The only way to good comments after news stories is to actively care about getting good comments — not by forcing people to use real names when leaving comments.
Take a look at the comments after many nytimes.com stories. It takes a combination of setting a clear tone of what comments should be like, active moderation of tasteless comments and allowing a community to vote up the best and to hide the worst.
Slashdot, a site filled with young, argumentative boys and men, has a strong commenting community. The comments are the main event. And it most people post under handles, not real names. It takes good tools and policies to make a strong comment community.
Requiring real names will do nothing to create a good comment community. First, you would be surprised at how many people will leave a tasteless, racist, bigoted, idiotic, conspiracy theorist, etc. comment under their real name. It’s shocking, but Facebook commenting has shown us that people using their real names attached to actual social networking profiles — complete with family and work information — is not enough to stop people from leaving terrible comments.
And let us not forget that anonymous and pseudonymous comments are important. Some people can contribute important information to a conversation, but can’t or won’t use their real names. Perhaps there are professional concerns with their employer or personal concerns with people stalking them. People have all kinds of reasons for using anonymous and pseudonymous names online and many of them are quite legitimate.
I was one of those people who thought that requiring people to use their Facebook account, and thus a real name in the vast majority of cases, could lead to better comments. It has not. All it does is prevent some people from commenting.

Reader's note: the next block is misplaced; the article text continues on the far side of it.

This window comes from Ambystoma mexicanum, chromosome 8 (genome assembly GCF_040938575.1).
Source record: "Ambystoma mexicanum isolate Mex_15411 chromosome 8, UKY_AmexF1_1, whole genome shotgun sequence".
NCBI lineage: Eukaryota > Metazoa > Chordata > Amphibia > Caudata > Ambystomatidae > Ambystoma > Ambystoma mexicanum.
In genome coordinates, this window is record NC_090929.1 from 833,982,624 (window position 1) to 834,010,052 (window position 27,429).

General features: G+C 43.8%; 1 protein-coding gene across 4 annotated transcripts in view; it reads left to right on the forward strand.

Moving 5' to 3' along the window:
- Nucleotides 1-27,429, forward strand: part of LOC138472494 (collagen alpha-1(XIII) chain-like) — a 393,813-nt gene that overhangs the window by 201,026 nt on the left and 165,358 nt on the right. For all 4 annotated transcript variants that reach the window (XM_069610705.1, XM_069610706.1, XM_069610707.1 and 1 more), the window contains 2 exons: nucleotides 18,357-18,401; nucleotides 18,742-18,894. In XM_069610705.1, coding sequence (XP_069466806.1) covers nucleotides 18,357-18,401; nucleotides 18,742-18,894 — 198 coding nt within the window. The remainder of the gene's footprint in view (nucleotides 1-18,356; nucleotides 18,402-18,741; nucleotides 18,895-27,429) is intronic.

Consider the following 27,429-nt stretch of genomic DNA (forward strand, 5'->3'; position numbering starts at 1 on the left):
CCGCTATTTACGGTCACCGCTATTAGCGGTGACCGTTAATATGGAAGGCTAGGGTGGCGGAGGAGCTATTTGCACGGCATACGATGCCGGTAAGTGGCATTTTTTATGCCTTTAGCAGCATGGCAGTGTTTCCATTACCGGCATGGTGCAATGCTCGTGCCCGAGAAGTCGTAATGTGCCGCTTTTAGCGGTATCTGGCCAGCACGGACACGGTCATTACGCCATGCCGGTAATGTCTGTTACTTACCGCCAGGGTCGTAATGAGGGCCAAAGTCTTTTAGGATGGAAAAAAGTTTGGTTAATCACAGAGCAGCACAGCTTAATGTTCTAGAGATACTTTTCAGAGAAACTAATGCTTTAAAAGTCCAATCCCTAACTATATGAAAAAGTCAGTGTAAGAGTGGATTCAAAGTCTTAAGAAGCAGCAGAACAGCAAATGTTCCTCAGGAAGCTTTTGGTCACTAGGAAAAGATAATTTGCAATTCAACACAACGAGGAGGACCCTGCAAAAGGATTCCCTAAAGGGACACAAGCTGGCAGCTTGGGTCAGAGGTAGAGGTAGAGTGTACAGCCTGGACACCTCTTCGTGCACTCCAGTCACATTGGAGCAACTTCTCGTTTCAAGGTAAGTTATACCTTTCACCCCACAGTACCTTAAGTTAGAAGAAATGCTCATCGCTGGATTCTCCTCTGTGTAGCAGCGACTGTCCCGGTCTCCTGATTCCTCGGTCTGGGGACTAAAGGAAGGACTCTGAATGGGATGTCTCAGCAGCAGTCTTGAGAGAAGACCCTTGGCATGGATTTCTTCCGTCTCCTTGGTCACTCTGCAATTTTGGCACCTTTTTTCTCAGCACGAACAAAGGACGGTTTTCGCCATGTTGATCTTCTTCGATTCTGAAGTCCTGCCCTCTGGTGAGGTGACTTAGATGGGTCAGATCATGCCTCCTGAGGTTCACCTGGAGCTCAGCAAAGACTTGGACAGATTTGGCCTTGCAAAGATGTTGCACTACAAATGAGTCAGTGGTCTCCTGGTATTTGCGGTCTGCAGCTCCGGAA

Compare the commenting communities on a blog to a random news website. A quick look will tell you that just caring and being engage is half the battle.
Here are some quick tips for better commenting communities:
- Be a part of the community — If editors and writers are not a part of the commenting community, almost assuredly the comments will go to hell. It’s kind of like abandoning your house and expecting it to be kept up. If you don’t care, don’t expect people who don’t own your house or your news site to care about your property. Part of a writer’s job should be to interact with commenters after stories, answer questions and dispel FUD (fear, uncertainty and doubt). When commenters know a writer actually reads their comments, their behavior changes. They don’t want to be judged negatively. They’ll also be much more likely to ask questions and start conversations.
- Reward good comments — When a user leaves a good comment, call it out. Let people know that you and your news organization appreciates thoughtful feedback. This could be as simple as leaving a response to that comment or as much as starting a comment of the day section where you highlight thoughtful comments.
- Allow users to leave feedback — Allow users to rate comments and flag them. Show users the highest rated comments and hide the really bad ones.
- Wield the ban hammer — Ban trolls, racists, bigots and other people who only want to contribute negatgively. Do everything in your power to ban them and make sure they never come back.
- Never feed the trolls — Don’t engage them — that’s what they want. They want to see you angry. Either ban them or mute their posts so that only they can see them. When they stop getting a rise out of people, they’ll leave.
- Maybe not all stories need comments — A lot of crime stories don’t really need comments, and they lead to poor comments from users. If you see a particular class of stories that constantly has issues, take down the ability to comment on them.
- Comments should be a part of your editorial product and mission — If you don’t know what this means, get rid of comments.
Some further reading on commenting:
- Bloggers, reporters handle user comments differentlyon new sites
- You can disable comments on stories that you believe will be overrun with tasteless comments
- Plain Dealer creates new comment policy, encourages staffers to interact